3. Epsom salt baths. Okay, I’ve only had one, but it was wonderful! You take a bath with Epsom salt and baking soda (Google for amounts; I think I used too much) and soak for about a half hour. I did this before bed and I was warmed to my core and slept like a well-fed baby. Unfortunately, I was still woozy in the morning, but I’ve read that changes after several baths. This is supposed to detox, removing toxins from your skin, much like sweating in a sauna.

The results? I don’t have results yet! Well, I did lose weight since cutting back on fruit. But that is not really the entire point of this thing. I was my thinnest (too thin!) when I was Macrobiotic back in 2005, but not my healthiest. I will keep on posting and let you know what works, and what doesn’t. I just wanted to check in so that no one worries that I’m going downhill. I am fine. I really am. Please feel free to post any opinion you might have about these changes.

Wishing you good health and the ability to coast! – Denise

PS: I do actually work on that elusive book of mine. Maybe that’s why I don’t post as much as I should.

2 Responses to "CLL: Intermittent Fasting,
Reducing Carbs, and Detox Bath"

Hi Denise, firstly congratulations on your continued good health.
The Peak Immune tablets you mention interest me. What do they actually do ? They are not available in NZ so I would have to ship them in from the US of A.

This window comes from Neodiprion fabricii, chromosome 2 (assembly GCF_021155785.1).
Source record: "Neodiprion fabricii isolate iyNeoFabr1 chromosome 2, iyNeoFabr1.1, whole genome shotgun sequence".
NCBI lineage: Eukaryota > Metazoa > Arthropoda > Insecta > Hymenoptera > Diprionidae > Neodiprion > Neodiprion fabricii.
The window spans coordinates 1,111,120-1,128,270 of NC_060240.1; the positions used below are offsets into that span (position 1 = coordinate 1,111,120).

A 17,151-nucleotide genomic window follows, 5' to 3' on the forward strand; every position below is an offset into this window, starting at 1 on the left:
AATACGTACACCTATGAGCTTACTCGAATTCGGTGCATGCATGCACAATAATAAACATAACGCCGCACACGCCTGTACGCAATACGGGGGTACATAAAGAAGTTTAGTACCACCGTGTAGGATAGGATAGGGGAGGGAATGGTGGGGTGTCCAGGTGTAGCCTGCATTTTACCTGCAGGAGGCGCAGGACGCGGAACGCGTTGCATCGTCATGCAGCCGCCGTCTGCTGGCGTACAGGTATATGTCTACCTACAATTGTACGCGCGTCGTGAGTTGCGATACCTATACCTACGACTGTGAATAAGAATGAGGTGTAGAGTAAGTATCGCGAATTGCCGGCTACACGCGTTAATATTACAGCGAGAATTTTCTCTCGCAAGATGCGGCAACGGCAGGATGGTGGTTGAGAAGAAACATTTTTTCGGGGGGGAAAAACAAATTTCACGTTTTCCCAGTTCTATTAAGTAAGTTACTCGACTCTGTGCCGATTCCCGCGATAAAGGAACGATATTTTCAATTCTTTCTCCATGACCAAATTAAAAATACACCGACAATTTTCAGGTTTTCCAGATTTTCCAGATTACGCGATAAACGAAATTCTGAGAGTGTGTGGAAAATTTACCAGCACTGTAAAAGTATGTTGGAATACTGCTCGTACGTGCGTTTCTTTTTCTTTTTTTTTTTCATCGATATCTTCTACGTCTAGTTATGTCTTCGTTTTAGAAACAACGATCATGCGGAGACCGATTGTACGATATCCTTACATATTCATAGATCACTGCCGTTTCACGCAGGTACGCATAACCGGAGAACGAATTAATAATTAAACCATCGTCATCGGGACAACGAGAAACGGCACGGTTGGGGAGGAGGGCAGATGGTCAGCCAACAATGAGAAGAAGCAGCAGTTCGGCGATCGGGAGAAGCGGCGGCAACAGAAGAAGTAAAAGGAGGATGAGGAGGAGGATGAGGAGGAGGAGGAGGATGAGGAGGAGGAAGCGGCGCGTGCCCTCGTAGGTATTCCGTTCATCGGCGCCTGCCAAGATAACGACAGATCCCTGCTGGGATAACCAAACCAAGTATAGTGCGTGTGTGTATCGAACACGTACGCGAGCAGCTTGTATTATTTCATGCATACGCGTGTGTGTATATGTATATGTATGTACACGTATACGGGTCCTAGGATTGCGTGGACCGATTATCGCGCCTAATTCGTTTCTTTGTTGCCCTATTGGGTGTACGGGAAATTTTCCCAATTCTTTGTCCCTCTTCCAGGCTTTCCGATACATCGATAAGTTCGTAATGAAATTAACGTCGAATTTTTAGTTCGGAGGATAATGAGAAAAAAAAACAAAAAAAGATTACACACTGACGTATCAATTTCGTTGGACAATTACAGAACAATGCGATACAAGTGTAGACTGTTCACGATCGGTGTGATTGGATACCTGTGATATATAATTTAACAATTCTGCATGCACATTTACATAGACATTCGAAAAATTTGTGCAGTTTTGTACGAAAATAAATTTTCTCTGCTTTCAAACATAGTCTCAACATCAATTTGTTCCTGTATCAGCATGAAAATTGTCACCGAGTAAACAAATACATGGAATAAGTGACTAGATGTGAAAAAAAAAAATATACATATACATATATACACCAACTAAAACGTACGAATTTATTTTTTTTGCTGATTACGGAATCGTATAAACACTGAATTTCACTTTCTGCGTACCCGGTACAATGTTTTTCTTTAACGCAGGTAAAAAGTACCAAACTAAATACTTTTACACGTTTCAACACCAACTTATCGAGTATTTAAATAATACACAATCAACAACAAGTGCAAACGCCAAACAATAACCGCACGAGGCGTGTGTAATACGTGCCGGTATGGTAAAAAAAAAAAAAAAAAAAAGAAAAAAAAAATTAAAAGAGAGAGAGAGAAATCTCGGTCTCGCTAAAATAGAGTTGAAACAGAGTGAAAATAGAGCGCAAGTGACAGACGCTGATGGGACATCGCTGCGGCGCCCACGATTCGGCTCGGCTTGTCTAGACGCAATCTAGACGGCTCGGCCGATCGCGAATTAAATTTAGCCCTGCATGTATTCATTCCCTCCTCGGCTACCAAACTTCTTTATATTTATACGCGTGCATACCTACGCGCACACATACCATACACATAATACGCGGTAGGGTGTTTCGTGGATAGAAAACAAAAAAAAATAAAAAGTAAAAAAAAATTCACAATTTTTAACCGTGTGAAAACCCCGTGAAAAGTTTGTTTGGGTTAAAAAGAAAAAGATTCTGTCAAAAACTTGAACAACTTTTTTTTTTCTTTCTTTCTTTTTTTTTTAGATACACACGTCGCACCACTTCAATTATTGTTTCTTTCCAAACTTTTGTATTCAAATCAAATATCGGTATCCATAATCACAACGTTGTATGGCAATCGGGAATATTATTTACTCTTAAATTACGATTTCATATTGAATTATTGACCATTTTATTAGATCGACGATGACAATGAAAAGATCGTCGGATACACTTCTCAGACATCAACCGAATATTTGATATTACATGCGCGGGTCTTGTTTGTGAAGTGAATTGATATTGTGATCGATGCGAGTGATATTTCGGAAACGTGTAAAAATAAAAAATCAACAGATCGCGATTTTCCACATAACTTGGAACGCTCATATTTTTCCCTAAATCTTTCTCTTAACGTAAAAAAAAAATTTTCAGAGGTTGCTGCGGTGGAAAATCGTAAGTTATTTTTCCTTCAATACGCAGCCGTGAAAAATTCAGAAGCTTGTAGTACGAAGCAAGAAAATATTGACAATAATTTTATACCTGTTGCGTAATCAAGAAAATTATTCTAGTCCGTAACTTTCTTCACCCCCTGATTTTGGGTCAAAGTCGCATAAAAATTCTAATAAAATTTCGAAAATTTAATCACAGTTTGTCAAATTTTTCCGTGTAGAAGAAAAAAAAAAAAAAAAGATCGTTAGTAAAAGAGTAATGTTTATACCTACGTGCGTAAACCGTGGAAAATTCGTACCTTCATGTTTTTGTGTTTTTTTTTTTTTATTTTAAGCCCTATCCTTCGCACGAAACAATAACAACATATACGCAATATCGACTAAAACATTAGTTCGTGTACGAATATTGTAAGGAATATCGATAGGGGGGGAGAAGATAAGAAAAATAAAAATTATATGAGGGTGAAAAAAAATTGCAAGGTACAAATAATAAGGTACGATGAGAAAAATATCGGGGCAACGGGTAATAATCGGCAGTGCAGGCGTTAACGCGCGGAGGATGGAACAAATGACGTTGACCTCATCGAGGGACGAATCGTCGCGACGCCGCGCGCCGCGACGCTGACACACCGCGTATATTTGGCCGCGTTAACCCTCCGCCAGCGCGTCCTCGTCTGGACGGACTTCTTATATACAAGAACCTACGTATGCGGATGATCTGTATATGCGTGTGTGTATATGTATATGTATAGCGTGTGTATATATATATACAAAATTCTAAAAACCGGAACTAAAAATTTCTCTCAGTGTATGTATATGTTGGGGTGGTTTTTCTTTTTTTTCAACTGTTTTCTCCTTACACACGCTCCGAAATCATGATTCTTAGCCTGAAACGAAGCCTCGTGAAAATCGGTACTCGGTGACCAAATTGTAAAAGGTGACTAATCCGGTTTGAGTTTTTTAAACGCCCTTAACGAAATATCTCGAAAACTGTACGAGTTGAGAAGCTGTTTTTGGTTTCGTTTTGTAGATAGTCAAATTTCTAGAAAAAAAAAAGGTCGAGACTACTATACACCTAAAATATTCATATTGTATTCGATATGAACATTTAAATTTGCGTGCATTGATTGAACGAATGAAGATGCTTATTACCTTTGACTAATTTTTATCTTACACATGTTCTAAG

I am due for another C.T Scan and complete blood test 18/2/19 then meeting with the hospital doctor and my Clinical trial programme nurse manager 19/2/19
I continue to be surprised at my improved health from taking the two capsules twice a day 12 hours apart with no side effects.
The company is Bei Gene Pty Stretton Qld Australia, though I believe it is a China based company with international permission to trial in US of A and Australia/NZ.
The clinical trial is offered to people with the 17P (less than 9% of the population have it ) blood mutation.
Go well. terry.

Hi Terry,
Thanks for writing. Peak Immune is Rice Bran Arabinoxylan Compound (RBAC). It’s made of rice bran and shitake mushrooms, and has been tested successfully as an immune modulator. This means that it helps reset your immune system to normal. I started taking it years ago at the suggestion of a Chinese herbalist, after his prescribed herbs did nothing. Nada. I took up his suggestion and bought a bottle not knowing what to expect. My main problem at the time was low neutrophils, which can be dangerous. If your neutrophils (part of your WBC — white blood count) are too low, it can get tricky to get well from a simple infection. I was thrilled to see that my neutrophils went back to normal range while taking the pills. They also dropped dangerously when I discontinued. Since then I’ve been taking a maintenance dose of three or four pills/day. (At the beginning, the bottle instructions suggest taking 12/day and tapering off.) They are expensive, so I order via Autoship on (I am not affiliated with anything on this site. It is not for profit.)

Your clinical trial sounds intriguing. Please report in so that people can read about it here. We all give each other encouragement.
Wishing you the best of health! – Denise